Apple Inc. is a liberal corporation based out of Cupertino, California, which deals primarily in computer hardware, software, "smart phones," and their line of MP3 players, iPods. Founded on April 1, 1976, by Steve Wozniak and Steve Jobs, its first product was the Apple I. The two Steves founded the company in their garage, and has since become the most profitable tech company in America. On January 9, 2007, Apple Computer Inc. officially changed its name to Apple Inc. to include their other non-computer products. That same day, they announced the iPhone, which according to Apple, combines "a revolutionary mobile phone, a widescreen iPod with touch controls, and a breakthrough Internet communications device with desktop-class email, web browsing, maps, and searching."
The Apple I
The Apple I was the first Apple computer. The Apple I started out with just being a circuit sold to computer hobbyists. Later Apple realized that they could make more money by selling the Apple I all developed and put together instead of having the consumer build it themselves.
The Apple II
In 1977, however, Apple released the Apple II, which was one of the first computers that came completely contained within a plastic case, motioning towards user-friendliness. The main difference, however, was the screen display. Instead of just being able to display text, it would display graphics, charts, and eventually, color. Many small companies bought these for use in their offices, but Steve Jobs had ambitions to expand.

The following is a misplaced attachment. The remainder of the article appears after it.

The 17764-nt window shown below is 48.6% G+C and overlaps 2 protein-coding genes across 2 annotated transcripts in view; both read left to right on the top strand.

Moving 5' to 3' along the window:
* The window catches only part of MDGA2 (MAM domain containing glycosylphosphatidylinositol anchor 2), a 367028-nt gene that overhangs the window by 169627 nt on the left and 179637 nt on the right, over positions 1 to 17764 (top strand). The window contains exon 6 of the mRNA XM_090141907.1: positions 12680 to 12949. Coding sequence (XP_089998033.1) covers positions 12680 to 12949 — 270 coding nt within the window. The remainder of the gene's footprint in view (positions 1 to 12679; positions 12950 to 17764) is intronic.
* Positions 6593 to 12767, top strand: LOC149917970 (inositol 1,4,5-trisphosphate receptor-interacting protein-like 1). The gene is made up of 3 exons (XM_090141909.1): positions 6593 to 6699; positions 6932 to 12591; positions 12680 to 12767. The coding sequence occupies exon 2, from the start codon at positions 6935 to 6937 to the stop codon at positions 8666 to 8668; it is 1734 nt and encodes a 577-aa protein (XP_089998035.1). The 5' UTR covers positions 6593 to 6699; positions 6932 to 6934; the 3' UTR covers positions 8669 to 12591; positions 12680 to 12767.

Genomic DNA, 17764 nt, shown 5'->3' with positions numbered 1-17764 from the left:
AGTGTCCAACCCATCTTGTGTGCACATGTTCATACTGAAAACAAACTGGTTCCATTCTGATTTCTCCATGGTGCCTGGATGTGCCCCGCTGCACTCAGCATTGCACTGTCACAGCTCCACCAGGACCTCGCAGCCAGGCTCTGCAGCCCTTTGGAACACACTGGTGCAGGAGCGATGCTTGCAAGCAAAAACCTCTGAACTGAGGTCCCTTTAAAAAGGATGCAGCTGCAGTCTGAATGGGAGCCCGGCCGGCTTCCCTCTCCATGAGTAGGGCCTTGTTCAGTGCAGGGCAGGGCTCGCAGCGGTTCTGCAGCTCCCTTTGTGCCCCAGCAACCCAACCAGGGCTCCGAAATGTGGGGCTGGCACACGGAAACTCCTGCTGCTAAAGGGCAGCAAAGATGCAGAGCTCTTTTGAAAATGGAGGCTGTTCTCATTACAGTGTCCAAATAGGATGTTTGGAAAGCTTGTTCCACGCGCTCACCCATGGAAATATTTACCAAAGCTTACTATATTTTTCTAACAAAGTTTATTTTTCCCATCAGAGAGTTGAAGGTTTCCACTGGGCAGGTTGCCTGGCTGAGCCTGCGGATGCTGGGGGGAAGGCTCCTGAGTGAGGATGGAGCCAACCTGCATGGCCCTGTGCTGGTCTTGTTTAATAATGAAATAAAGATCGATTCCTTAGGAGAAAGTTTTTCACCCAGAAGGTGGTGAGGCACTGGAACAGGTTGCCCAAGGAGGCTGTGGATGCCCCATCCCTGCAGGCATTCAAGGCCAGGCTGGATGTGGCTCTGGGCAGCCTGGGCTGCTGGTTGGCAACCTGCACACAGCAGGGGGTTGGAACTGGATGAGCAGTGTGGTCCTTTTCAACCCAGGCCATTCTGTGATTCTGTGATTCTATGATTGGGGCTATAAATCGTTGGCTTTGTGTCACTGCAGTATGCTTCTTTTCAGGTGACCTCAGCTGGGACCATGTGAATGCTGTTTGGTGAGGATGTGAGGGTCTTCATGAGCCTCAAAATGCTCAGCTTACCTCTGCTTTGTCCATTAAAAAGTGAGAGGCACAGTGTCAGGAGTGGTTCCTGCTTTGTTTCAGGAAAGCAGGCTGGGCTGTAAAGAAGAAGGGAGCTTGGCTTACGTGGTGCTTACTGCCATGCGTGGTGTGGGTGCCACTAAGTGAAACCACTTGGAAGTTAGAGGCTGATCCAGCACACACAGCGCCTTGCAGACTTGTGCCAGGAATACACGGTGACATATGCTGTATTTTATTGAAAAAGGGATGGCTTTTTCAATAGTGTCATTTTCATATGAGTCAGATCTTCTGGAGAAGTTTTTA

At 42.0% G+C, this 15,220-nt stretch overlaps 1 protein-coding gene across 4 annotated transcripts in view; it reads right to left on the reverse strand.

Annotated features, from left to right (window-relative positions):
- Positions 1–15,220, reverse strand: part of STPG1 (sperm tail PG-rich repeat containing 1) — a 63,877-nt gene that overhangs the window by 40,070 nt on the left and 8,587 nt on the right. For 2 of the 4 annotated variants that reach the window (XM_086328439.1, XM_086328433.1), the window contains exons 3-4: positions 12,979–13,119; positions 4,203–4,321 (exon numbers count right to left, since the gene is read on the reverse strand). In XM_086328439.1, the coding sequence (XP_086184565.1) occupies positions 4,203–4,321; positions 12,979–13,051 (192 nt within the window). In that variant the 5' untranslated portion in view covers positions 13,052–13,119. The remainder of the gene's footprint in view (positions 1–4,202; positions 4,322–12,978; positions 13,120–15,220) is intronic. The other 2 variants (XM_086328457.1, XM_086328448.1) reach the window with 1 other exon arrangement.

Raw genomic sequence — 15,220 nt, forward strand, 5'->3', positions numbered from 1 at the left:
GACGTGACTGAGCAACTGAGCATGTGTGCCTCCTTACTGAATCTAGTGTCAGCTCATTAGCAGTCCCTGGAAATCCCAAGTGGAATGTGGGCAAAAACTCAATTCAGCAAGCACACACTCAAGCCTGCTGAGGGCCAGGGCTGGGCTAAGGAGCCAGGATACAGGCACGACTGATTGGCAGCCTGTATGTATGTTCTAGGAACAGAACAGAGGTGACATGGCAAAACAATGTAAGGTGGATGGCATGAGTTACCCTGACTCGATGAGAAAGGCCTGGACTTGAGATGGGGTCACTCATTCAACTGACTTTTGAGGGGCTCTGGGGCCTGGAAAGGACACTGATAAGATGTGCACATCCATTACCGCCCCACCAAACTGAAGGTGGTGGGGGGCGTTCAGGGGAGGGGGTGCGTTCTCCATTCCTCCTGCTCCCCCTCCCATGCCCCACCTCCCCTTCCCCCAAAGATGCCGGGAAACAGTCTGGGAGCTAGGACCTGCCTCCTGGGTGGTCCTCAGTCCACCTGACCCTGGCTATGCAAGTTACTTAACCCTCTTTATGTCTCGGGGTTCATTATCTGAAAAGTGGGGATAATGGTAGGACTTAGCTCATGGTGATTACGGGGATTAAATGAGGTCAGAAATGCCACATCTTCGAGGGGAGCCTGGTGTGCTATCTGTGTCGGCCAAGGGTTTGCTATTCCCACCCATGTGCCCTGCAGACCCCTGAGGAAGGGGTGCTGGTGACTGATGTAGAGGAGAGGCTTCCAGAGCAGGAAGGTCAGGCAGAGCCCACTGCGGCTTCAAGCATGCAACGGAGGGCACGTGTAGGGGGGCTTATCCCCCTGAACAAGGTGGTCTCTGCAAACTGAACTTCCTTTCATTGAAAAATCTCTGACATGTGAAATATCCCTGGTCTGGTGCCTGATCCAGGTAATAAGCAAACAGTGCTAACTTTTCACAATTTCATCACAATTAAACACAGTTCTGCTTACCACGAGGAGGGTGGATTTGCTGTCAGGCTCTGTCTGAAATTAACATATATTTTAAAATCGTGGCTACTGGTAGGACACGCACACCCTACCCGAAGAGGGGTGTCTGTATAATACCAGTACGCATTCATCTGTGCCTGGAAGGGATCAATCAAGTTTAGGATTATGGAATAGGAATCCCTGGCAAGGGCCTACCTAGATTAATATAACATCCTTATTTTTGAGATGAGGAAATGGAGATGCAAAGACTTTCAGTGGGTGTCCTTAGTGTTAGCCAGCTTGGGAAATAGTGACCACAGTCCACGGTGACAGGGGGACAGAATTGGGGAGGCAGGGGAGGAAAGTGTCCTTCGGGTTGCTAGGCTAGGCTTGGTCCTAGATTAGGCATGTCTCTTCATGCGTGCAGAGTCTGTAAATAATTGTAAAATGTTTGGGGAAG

The Apple III
The Apple III was created in response to Steve Jobs' wanting to move ahead with new innovations. He wanted to innovate, and as such, provided some questionable designs to the employees, such as it being shipped without a cooling fan, because Steve Jobs felt that having a loud obnoxious fan would interfere with his meditation. This particular defect caused the computer to break down, usually before it had reached its destination. Thousands were recalled.
The Lisa was named after Steve Jobs' daughter Lisa. The company had contests to come up for a computer acronym using the letters LISA. The Lisa was a failure because it was more expensive and not as powerful as the Macintosh.
In 1984, the next Apple computer was released. Apple paired with Adobe to create Adobe PageMaker. The Macintosh was famous for its "1984" Super Bowl advertisement. The name of the device was taken from Steve Job's favorite type of apples the McIntosh apples. Despite the difference in spelling the name was also used by McIntosh Labs who brought certain legal problems into play. The Macintosh had three major flaws. First, it only had six applications[Citation Needed], and the Macintosh did not have an internal hard drive to save to, so users constantly had to do the "Floppy disk Olympics."
The Apple IIgs
The Apple IIgs was a mix between its two predecessors, but its main feature was that it was mouse driven.